Roger Martin asserts that Pierce's notion of abduction is the basis of what he terms "Design Thinking" which is at the core of "the most powerful formula for competitive advantage in the twenty-first century." [33] Design thinking is about the creation of, as well as the adaptive use of a body-of behaviors and values.[34] Design thinking embeds integrative thinking throughout the entire organization. In his book "The Opposable Mind", Martin states:

"At its core, integrative thinking requires the integration of mastery and originality. Without mastery there won’t be a useful salience, causality, or architecture. Without originality, there will be no creative resolution. Without creative resolution, there will be no enhancement of mastery, and when mastery stagnates, so does originality. Mastery is an enabling condition for originality, which in turn, is a generative condition for mastery. The modes are interdependent." [35]

Opportunity Management and Project Management[edit]

Project management is the planning, organizing and controlling of a firm's resources to achieve reasonably short-term goals that have been established to complete specific targets and objectives.[36] It is usually management driven and focuses on setting targets, problem solving and obtaining results. The purpose of project management is to act as a change agent, delivering a change to the status quo of a project, and achieving this in a controlled and managed way.[37] In the initiation stage of project management, opportunity management may aid in the determination of the nature and scope of the project. Much like the initiation stage of project management, opportunity management aids in determining the nature and scope of projects. Since the initiation stage is crucial to the overall performance of the project management cycle, opportunity management may be used by project managers to determine which projects are worth pursuing.[38] Project management is an attempt to manage uncertainty, since it is seen as a structured approach to produce managed change in a changing environment.[39]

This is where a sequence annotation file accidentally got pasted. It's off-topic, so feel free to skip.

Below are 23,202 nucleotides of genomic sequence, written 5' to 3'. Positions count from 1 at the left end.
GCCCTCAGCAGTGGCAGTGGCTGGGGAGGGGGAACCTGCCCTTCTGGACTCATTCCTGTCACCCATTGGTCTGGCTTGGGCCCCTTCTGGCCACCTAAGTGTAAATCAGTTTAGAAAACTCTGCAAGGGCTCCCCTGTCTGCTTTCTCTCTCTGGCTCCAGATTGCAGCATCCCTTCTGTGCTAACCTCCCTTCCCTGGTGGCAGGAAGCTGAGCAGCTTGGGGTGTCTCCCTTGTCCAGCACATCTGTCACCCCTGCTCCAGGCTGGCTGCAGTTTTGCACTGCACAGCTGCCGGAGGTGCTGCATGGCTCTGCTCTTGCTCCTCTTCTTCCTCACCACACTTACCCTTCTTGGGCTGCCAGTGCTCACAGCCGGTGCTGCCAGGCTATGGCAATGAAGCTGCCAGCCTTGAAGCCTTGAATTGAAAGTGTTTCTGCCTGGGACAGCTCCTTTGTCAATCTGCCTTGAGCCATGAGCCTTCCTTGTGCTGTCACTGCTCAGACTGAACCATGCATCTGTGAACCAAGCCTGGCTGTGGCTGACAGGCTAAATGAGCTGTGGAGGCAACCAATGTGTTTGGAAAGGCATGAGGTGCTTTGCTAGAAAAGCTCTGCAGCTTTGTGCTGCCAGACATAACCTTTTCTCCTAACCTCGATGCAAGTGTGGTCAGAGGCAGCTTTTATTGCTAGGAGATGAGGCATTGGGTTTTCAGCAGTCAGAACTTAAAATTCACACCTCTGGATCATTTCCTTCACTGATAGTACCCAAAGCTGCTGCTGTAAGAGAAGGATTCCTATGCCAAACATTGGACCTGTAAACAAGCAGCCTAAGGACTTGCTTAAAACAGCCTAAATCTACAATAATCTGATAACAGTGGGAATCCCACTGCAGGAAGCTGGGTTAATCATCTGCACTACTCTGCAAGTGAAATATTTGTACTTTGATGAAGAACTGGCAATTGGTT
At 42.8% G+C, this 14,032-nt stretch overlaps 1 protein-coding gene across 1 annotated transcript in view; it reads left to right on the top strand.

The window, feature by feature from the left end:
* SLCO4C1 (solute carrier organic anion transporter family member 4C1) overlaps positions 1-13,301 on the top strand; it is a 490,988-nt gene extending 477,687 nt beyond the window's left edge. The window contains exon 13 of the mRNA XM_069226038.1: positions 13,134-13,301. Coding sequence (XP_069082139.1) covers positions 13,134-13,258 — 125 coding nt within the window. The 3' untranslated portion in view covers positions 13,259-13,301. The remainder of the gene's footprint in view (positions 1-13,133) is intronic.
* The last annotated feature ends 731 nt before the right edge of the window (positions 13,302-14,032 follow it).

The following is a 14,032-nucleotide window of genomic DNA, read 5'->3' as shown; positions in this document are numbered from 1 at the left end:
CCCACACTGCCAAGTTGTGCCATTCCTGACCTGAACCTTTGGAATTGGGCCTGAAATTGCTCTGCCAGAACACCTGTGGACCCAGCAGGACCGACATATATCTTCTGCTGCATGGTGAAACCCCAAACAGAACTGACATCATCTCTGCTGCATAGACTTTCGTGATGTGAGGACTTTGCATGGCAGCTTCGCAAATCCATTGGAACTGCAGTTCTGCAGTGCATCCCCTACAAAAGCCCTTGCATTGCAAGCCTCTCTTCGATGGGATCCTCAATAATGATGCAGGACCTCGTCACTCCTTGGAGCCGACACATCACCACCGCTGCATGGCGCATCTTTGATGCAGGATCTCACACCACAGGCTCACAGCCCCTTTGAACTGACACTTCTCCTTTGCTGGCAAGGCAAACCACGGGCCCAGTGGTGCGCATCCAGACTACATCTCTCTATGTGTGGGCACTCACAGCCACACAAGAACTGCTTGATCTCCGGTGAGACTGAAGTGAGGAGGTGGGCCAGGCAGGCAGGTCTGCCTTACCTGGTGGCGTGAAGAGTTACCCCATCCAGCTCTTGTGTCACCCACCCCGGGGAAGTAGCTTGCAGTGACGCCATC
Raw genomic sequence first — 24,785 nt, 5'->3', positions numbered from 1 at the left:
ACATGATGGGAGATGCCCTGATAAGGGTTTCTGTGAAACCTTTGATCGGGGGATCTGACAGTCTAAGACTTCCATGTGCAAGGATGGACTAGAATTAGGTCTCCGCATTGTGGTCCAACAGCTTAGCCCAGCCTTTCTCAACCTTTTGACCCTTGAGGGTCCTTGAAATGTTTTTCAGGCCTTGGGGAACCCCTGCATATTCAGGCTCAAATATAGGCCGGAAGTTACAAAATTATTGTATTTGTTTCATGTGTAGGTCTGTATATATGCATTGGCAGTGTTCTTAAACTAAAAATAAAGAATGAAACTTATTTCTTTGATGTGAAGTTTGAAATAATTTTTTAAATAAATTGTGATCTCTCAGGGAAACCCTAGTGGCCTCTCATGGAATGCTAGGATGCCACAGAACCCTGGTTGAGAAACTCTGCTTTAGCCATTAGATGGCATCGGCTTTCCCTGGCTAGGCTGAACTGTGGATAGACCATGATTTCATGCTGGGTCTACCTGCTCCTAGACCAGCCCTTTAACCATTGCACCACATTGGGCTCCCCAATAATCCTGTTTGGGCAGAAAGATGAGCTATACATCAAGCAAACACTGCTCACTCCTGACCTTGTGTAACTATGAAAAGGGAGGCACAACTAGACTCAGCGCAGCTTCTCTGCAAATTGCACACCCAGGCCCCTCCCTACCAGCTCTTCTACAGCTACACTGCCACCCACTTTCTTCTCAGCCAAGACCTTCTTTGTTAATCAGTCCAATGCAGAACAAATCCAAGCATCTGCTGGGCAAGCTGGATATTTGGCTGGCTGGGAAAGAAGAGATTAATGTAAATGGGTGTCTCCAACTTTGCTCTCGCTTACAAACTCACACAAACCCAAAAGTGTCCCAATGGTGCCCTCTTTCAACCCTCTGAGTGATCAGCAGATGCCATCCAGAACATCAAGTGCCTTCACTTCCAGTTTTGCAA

Most notably, opportunity management may aid in defining the business needs/requirements of the organization through the filtration of various alternatives and budgeting requirements. In the process of planning, projects should be properly defined and divided into logical, progressive steps.[40] The screening and assessment criteria offered by opportunity management allow project managers to establish the business case for the project. Opportunity management determines which projects are worth pursuing before dedicating excessive resources. As the project progresses from the initiation stage to the planning and design phase, the screening and assessment criteria will act as a continuous gauge to determine the viability of the project. This ongoing determination of the viability of the project also aids in portfolio management since project managers employ opportunity management to determine which projects are worth pursuing and the prioritization of projects. Furthermore, project managers should be able to identify and engage the appropriate stakeholders throughout the entire project life cycle and determine who must be involved in each phase and who merely needs to be kept informed of the progress made.[41]

Opportunity management determines the payback of the project within the initiation stage. Although the payback period is defined by Kerzner as the least precise of all capital budgeting methods because the calculations are in dollars and cannot adjusted for the time value of money.[42] By establishing the payback period within the opportunity management process, project managers may continually assess the project expenditures and re-evaluate the payback period on an ongoing basis.

Project management is the planning, delegating, monitoring and controlling of all aspects of the project, and the motivation of those involved, to achieve the project objectives within the expected performance targets for time, cost, quality, scope benefits and risks.[43] The monitoring and control phase of project management mirrors fairly closely stage gate decision making, although stage gate decision making addresses potential problems earlier in the project management cycle. Like the monitoring and control phase, the logic model employed in opportunity management observes and monitors the project performance on an ongoing basis. The logic model helps a firm to outline the sequence of events related to the project. In a nutshell, a logic model is a valuable tool that produces a basic program "picture" that shows how the organisation's program is intended to do work.[44] If the project is determined to be unable to meet the criteria outlined in the opportunity management process, the project or opportunity managers will take measures to correct the problems and put the project back on track.